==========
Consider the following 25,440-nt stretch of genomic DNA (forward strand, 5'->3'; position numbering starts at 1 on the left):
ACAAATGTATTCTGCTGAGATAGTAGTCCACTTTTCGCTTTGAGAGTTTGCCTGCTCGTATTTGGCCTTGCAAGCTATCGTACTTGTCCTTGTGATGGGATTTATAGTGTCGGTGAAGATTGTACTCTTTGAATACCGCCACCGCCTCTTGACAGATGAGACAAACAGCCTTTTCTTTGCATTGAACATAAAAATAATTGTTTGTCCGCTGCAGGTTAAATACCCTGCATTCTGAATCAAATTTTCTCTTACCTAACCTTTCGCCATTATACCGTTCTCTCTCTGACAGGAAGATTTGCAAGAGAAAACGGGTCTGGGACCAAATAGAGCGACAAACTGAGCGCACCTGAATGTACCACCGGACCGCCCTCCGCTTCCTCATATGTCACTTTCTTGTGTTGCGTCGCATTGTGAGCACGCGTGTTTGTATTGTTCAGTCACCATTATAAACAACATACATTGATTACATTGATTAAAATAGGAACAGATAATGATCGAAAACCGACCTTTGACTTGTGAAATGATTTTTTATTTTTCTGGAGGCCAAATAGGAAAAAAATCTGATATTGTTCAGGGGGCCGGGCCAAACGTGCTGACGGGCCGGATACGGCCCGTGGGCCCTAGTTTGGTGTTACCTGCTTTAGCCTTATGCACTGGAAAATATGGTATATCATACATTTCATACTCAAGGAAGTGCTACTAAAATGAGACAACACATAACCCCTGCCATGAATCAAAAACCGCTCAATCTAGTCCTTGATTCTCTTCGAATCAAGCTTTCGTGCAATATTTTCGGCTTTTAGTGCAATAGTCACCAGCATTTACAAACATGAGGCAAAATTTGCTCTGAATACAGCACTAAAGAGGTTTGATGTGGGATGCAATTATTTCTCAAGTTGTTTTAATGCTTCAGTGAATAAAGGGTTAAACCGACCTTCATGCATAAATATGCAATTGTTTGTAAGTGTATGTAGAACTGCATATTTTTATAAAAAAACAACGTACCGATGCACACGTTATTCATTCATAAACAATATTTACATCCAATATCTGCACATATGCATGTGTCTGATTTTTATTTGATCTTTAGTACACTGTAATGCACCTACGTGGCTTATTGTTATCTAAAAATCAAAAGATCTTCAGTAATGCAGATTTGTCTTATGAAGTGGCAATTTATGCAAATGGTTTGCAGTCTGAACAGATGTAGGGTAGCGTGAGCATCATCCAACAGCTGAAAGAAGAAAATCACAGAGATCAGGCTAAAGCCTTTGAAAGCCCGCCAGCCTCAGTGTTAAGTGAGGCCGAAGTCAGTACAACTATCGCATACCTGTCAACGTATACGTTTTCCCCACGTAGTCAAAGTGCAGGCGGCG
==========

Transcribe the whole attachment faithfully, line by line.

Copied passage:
Consider the following 25,440-nt stretch of genomic DNA (forward strand, 5'->3'; position numbering starts at 1 on the left):
ACAAATGTATTCTGCTGAGATAGTAGTCCACTTTTCGCTTTGAGAGTTTGCCTGCTCGTATTTGGCCTTGCAAGCTATCGTACTTGTCCTTGTGATGGGATTTATAGTGTCGGTGAAGATTGTACTCTTTGAATACCGCCACCGCCTCTTGACAGATGAGACAAACAGCCTTTTCTTTGCATTGAACATAAAAATAATTGTTTGTCCGCTGCAGGTTAAATACCCTGCATTCTGAATCAAATTTTCTCTTACCTAACCTTTCGCCATTATACCGTTCTCTCTCTGACAGGAAGATTTGCAAGAGAAAACGGGTCTGGGACCAAATAGAGCGACAAACTGAGCGCACCTGAATGTACCACCGGACCGCCCTCCGCTTCCTCATATGTCACTTTCTTGTGTTGCGTCGCATTGTGAGCACGCGTGTTTGTATTGTTCAGTCACCATTATAAACAACATACATTGATTACATTGATTAAAATAGGAACAGATAATGATCGAAAACCGACCTTTGACTTGTGAAATGATTTTTTATTTTTCTGGAGGCCAAATAGGAAAAAAATCTGATATTGTTCAGGGGGCCGGGCCAAACGTGCTGACGGGCCGGATACGGCCCGTGGGCCCTAGTTTGGTGTTACCTGCTTTAGCCTTATGCACTGGAAAATATGGTATATCATACATTTCATACTCAAGGAAGTGCTACTAAAATGAGACAACACATAACCCCTGCCATGAATCAAAAACCGCTCAATCTAGTCCTTGATTCTCTTCGAATCAAGCTTTCGTGCAATATTTTCGGCTTTTAGTGCAATAGTCACCAGCATTTACAAACATGAGGCAAAATTTGCTCTGAATACAGCACTAAAGAGGTTTGATGTGGGATGCAATTATTTCTCAAGTTGTTTTAATGCTTCAGTGAATAAAGGGTTAAACCGACCTTCATGCATAAATATGCAATTGTTTGTAAGTGTATGTAGAACTGCATATTTTTATAAAAAAACAACGTACCGATGCACACGTTATTCATTCATAAACAATATTTACATCCAATATCTGCACATATGCATGTGTCTGATTTTTATTTGATCTTTAGTACACTGTAATGCACCTACGTGGCTTATTGTTATCTAAAAATCAAAAGATCTTCAGTAATGCAGATTTGTCTTATGAAGTGGCAATTTATGCAAATGGTTTGCAGTCTGAACAGATGTAGGGTAGCGTGAGCATCATCCAACAGCTGAAAGAAGAAAATCACAGAGATCAGGCTAAAGCCTTTGAAAGCCCGCCAGCCTCAGTGTTAAGTGAGGCCGAAGTCAGTACAACTATCGCATACCTGTCAACGTATACGTTTTCCCCACGTAGTCAAAGTGCAGGCGGCG